If you bought shares of Qualcomm (NASDAQ:QCOM) stock back in 1999 at $88 a share, I feel a bit sorry for you. And if you held on to QCOM stock throughout the decades, you finally achieved break-even last week and now you’re in the green.
What a long, strange trip it has been as shareholders waited patiently for an event that would bring Qualcomm stock back to its former glory: an earnings report that crushed analyst expectations, for the most part.
Yet, there may be some eager traders considering taking a long position now — and for them, I’m suggesting watching, waiting and chilling on the sidelines because the celebration may be short-lived.
A Banner Week for QCOM Stock Holders
It’s fascinating to consider how far Qualcomm as a company has come since the dot-com bubble days of the late 1990s — and how far the broader semiconductor industry has come. Just recently, I came across a quote in a research study conducted by the University of Nebraska’s Robert Denicola underscoring the astounding progress made in the area of technology and particularly memory storage:
“With chipmakers nearing the point at which they are manipulating matter as small as atoms, it is likely that within a few years they will reach the physical limit on how small semiconductors can become … However, scientists are already developing new methods of computing, including quantum computers that replace classical digital computing with processing that relies on the quantum-mechanical properties of energy and matter.”
All of the world’s best scientists couldn’t prevent the impact of the trade war on tech stocks, however, as microchip companies took a severe beating in the summer of 2019. The semiconductor market relies heavily on open trade, and QCOM stock was vulnerable as Presidents Trump and Xi escalated the ongoing tariff tussle.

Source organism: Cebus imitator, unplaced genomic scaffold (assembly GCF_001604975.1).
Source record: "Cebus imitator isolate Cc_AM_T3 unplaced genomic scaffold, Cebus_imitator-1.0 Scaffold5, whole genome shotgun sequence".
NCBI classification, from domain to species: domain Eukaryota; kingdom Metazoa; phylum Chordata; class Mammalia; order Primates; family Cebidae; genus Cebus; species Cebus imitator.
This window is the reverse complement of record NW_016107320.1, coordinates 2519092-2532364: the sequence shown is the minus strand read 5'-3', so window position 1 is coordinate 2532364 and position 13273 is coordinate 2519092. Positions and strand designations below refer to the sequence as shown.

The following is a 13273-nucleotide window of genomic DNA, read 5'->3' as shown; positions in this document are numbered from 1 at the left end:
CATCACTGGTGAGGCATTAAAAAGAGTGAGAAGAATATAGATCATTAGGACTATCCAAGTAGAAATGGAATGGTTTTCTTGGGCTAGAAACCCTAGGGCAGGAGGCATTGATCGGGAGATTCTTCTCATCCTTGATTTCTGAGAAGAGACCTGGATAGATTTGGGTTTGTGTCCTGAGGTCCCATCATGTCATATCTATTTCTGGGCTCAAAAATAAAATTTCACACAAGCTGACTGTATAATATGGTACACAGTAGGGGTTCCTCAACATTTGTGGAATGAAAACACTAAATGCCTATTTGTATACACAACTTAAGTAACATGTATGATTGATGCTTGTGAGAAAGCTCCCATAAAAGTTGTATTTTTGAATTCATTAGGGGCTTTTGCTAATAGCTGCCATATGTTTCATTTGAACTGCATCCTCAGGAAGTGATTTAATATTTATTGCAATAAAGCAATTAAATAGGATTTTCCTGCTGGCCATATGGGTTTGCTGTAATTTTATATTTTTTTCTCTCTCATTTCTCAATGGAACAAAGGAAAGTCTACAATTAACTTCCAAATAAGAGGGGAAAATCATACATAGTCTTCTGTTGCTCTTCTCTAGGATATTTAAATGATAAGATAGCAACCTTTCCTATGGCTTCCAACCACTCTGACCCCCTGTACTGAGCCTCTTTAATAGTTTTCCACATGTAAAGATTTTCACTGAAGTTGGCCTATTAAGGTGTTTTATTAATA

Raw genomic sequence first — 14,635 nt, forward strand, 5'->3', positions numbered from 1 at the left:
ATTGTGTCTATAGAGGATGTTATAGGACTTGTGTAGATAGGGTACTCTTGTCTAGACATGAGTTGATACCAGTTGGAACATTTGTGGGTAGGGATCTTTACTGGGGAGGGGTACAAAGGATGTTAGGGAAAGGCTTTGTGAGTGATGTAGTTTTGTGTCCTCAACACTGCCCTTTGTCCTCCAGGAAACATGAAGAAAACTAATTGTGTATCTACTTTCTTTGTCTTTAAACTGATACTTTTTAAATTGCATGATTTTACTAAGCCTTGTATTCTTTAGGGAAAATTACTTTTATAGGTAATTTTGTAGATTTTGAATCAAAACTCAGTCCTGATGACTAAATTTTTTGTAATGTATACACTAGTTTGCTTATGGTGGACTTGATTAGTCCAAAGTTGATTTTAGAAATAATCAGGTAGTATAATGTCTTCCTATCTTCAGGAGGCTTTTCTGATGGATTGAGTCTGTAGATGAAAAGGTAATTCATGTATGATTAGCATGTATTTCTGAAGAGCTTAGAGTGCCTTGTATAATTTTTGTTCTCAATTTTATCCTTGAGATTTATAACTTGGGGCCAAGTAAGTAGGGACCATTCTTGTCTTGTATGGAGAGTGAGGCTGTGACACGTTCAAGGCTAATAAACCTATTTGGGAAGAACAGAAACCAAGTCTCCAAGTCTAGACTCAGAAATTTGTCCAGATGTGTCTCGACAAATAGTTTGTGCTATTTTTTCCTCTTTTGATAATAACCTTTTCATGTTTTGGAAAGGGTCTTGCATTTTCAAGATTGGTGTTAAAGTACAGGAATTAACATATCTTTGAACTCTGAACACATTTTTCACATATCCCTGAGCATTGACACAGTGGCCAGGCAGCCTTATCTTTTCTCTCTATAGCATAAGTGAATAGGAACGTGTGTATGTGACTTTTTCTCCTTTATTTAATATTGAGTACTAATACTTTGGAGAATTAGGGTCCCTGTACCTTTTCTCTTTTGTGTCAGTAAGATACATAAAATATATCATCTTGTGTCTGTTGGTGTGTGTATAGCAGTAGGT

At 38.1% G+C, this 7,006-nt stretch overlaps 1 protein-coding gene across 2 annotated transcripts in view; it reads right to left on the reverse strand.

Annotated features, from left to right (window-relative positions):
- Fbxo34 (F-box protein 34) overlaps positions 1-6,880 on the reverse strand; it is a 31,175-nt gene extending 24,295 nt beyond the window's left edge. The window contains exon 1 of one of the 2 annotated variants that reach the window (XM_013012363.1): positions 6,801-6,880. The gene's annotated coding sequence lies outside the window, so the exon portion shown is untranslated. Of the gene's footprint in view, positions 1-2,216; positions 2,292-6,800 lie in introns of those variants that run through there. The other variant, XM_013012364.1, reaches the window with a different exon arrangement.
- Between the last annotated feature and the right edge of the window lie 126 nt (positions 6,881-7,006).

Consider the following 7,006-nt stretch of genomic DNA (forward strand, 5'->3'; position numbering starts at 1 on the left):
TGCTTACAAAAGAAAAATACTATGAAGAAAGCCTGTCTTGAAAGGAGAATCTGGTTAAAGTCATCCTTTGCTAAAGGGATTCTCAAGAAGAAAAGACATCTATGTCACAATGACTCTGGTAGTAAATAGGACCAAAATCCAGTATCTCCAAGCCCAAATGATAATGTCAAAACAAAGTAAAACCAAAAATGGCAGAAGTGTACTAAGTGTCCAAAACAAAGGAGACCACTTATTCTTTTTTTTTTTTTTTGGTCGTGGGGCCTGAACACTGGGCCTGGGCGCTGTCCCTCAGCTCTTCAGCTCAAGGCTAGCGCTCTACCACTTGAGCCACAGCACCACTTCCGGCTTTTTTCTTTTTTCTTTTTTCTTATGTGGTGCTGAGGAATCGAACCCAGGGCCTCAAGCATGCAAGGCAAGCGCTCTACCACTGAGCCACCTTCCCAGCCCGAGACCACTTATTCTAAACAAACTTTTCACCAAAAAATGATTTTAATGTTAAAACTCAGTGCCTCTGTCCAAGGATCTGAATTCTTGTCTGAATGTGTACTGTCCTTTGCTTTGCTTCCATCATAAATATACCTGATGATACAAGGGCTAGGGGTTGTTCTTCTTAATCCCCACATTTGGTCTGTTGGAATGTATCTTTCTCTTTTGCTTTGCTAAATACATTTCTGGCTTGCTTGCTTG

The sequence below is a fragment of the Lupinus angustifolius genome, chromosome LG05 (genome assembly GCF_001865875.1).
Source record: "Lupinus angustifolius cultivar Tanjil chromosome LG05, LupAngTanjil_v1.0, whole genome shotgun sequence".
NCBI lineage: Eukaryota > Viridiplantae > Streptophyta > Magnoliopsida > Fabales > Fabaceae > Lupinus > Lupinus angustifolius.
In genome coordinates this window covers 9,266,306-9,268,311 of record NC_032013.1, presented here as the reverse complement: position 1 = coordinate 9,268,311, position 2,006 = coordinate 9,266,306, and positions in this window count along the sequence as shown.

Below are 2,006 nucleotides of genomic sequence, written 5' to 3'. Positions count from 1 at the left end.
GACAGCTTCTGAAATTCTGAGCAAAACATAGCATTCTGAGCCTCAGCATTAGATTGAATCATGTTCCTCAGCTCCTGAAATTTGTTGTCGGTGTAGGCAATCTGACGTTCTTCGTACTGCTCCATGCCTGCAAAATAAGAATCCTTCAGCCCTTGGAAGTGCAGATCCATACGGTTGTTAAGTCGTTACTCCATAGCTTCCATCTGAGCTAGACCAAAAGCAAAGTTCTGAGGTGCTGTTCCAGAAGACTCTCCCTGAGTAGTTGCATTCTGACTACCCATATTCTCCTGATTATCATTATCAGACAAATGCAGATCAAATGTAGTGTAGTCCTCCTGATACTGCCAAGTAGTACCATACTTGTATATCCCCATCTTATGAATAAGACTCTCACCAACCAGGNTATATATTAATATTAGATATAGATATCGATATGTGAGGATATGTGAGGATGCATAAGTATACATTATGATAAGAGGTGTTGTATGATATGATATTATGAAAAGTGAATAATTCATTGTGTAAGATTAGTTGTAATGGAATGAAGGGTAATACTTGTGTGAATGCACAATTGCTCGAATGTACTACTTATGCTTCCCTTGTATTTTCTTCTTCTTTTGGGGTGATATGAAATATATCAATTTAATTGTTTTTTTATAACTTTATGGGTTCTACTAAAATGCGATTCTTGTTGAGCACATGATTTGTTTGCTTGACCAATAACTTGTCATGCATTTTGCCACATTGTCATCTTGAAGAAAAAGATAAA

Even with these headwinds, the Qualcomm stock price managed to touch its all-time high price briefly in May before it tumbled back down to the $65 area. Like the hero of a superhero film, however, QCOM stock gradually started climbing its way out of the abyss in October; an upcoming earnings report on Nov. 6 after the closing bell provided a glimmer of hope that Qualcomm could, at last, vindicate its long-standing supporters.
And so it happened, and it was truly glorious. Okay, maybe I went a little too far with that one, but it was pretty darned good. Qualcomm beat on earnings per share, revenues and adjusted operating margin, and QCOM stock took off like an eagle into the deep blue firmament.
Cool Your Jets, Qualcomm Bulls
Beyond the imagery, the numbers were rather impressive: third-quarter non-GAAP earnings per share of 78 cents versus the analyst consensus of 71 cents, revenues of $4.8 billion versus the expected $4.756 billion, and adjusted operating margins totaling 22.9% versus the projected 22.5% all added up to cheers in the pit and a buying spree on the Street.
That’s all fine and good, but don’t ignore the fine print: compared to the same quarter of last year, Qualcomm’s third-quarter 2019 earnings per share were down 12.4%, while the company’s revenues were down 17% over the same time frame. Those not-so-little details didn’t dissuade the bidders from bidding and the peanut gallery from cheering as the QCOM stock price rallied without mercy.
As I write this, the price-to-earnings ratio of Qualcomm stock stands at around 30. That’s a bit too lofty for my taste and certainly higher than it was for much of 2019. Pullbacks are my bread and butter, and I’m more than happy to offer kudos to those who profited from the post-earnings rally and wait for the next train to pull up to the station. And believe me, there’s always another train coming sooner or later.
The Takeaway on Qualcomm Stock
If you held onto QCOM stock for all these years, you have the patience of a saint and I salute you. You have every right to celebrate, and I have every right to sit quietly and wait for the next pullback to pick up Qualcomm shares at a more reasonable, less hype-fueled price point.
As of this writing, David Moadel did not hold a position in any of the aforementioned securities.